The gun rampage at a Southern California bar on Wednesday came just 12 days after a hate-motivated shooting at a Pittsburgh synagogue and six days after a man with a history of assaulting women opened fire in a yoga studio in Florida, killing two women and wounding five other people.

Yet there were bright spots in the pre-midnight darkness: People who risked their lives to help others when their own safety was threatened. Shortly after gunfire rang out at Borderline Bar and Grill in Thousand Oaks, Matt Wennerstrom grabbed a barstool, smashed a window, and started pushing people out. His efforts reportedly helped save dozens of lives. A mother of a survivor reported that six off-duty police officers saved her daughter’s life by forming a wall between her and the gunman.

Every mass shooting brings fresh horrors, new heartbreak, a jolt of anger that it’s happened again. To focus for a moment on the heroism and small kindnesses that so often emerge from the chaos and carnage is not to deny the suffering and loss. Instead, it can be a source of resolve; a way to absorb yet another American massacre, and not tune out.

Several of the survivors of the Borderline shooting had fled gunfire at another country music venue: last year’s Route 91 Harvest festival in Las Vegas, where 58 people were gunned down and another 422 were wounded — and where countless survivors were guided to safety by Good Samaritans. Sisters Lauren and Lulu Farina were carried off the Strip by a man and his husband. Lauren was using a wheelchair at the time. When one of the men noticed she was barefoot, he gave her his shoes. Then a third stranger, a former Marine, drove the sisters and several others to safety.

Some of the people who sprang into action that night weren’t able to do much more than offer comfort. Heather Gooze, a bartender at the festival, ushered concertgoers out a back door. But then she ran back to the bar to help the wounded. One of them, a 23-year-old man, died holding her hand. She stayed with his body for hours, she later told the Senate Judiciary Committee, because she didn’t want him to be alone. As they sat together, his phone rang, and she broke the difficult news to his loved ones.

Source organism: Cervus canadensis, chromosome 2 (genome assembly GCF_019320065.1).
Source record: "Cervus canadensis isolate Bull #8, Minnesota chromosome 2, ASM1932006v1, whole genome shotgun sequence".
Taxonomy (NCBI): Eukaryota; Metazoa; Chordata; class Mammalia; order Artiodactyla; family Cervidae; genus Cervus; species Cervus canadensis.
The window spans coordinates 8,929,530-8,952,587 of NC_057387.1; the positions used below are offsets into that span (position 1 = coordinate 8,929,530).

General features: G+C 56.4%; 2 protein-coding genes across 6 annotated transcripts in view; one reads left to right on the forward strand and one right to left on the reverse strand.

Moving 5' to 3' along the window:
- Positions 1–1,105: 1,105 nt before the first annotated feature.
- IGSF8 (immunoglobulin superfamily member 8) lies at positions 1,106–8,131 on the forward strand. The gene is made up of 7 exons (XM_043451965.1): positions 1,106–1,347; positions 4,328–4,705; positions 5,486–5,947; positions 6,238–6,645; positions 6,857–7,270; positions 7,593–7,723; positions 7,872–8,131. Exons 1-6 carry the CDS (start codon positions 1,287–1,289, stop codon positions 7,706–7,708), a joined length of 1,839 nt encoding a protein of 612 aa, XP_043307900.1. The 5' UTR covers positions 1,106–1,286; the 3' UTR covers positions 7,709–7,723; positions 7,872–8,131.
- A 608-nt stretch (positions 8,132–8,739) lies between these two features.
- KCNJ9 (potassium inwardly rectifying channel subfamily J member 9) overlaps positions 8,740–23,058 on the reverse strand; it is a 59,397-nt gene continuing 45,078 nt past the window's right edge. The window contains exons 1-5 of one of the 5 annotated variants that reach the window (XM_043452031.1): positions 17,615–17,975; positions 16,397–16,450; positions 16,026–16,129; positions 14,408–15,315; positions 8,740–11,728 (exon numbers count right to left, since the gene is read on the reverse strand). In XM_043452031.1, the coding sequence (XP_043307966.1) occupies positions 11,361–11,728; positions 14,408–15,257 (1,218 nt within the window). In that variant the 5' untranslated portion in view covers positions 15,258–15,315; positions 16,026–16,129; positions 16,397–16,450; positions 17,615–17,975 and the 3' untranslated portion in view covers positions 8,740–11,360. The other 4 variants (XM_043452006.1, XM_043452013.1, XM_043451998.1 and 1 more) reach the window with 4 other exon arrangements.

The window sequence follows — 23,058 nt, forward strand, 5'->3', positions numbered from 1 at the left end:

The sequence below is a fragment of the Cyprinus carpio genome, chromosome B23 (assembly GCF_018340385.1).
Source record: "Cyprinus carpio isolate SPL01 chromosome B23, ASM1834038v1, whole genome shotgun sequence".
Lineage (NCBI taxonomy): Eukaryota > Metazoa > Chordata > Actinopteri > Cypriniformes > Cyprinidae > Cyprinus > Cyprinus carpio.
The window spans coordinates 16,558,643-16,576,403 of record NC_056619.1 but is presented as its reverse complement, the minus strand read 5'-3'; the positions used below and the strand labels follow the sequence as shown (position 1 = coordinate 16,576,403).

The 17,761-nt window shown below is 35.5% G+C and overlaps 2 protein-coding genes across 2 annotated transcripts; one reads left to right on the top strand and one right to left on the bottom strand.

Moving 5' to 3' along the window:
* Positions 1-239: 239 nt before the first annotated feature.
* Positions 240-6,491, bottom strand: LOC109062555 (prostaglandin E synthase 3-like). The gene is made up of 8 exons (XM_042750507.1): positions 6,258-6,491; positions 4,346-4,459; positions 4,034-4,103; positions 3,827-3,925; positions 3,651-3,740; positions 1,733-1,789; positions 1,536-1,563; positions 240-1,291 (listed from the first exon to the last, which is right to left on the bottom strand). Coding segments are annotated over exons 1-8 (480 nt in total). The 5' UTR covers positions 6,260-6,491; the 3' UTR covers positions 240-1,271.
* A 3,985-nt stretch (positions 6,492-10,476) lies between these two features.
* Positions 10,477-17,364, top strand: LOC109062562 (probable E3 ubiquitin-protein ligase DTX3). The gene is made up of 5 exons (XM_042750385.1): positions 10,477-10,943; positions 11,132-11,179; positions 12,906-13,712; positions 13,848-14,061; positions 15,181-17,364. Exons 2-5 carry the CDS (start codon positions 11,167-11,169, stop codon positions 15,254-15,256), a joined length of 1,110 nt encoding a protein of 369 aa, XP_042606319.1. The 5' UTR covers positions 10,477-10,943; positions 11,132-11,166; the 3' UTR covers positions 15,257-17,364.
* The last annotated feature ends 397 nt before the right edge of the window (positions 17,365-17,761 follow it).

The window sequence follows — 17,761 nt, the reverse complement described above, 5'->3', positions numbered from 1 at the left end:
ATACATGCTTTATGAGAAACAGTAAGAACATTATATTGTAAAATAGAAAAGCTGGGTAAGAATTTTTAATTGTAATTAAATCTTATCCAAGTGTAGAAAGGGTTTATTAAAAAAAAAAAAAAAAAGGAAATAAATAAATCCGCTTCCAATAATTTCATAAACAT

Kindnesses often extend past the scene and into the ensuing weeks and months. In April, James Shaw Jr., rushed a rifle-wielding man who’d killed four people at a Waffle House in Antioch, Tennessee, likely saving many lives. Then he launched a foundation to address mental health and community violence in the Nashville area.

Sometimes people who have no immediate connection to a tragic event or its victims are inspired to lend a hand. Within two hours of last month’s Pittsburgh synagogue shooting, which was motivated by anti-Semitism, Tarek El-Messidi, a Muslim who lives 460 miles away in Chicago, started a fund-raising campaign to help the victims. He convinced two Muslim groups to kick in a total of $25,000; two weeks later, it has raised more than $238,000. “Putting our… differences aside, the core of all of us is that we have a shared humanity,” El-Messidi told The New York Times.

Some strangers are so horrified or anguished or humbled by a shooting that it shapes the rest of their lives. Don Price, the caretaker of Greenwood Cemetery in Orlando, lovingly tends to a plot of graves occupied by four victims of the 2016 Pulse nightclub massacre. He also comforts mourners and dispenses free hugs. Price takes his role as protector very seriously, Mike Spies reported last year: Afraid that the funerals would draw protesters from the fervently anti-LGBTQ Westboro Baptist Church, Price acquired a parade permit from the city that allowed him to shut down a lane of the adjacent road, and further obscured the graves by hanging a dark screen on a nearby fence.

“He’s the most amazing, decent guy,” City Commissioner Patty Sheehan told us. “An elegant Southern redneck gentleman.”

Then there are gestures that are small but meaningful, because they raise awareness of the unrelenting daily gun violence that plagues the nation. Every morning, Los Angeles resident and animator Marlon West, who has lost three family members to gun violence, performs a silent tribute to the number of people killed by guns the day before: He picks a scenic location in his city and does a push-up for each of them. West uses Gun Violence Archive, a nonprofit that tracks gun violence incidents through news reports, to determine how many push-ups he needs to do. So far this year, he’s up to 12,509.

I’m just a guy who makes cartoons for a living,” he told us in July. “To acknowledge these deaths on the daily seems like a reasonable thing to do.”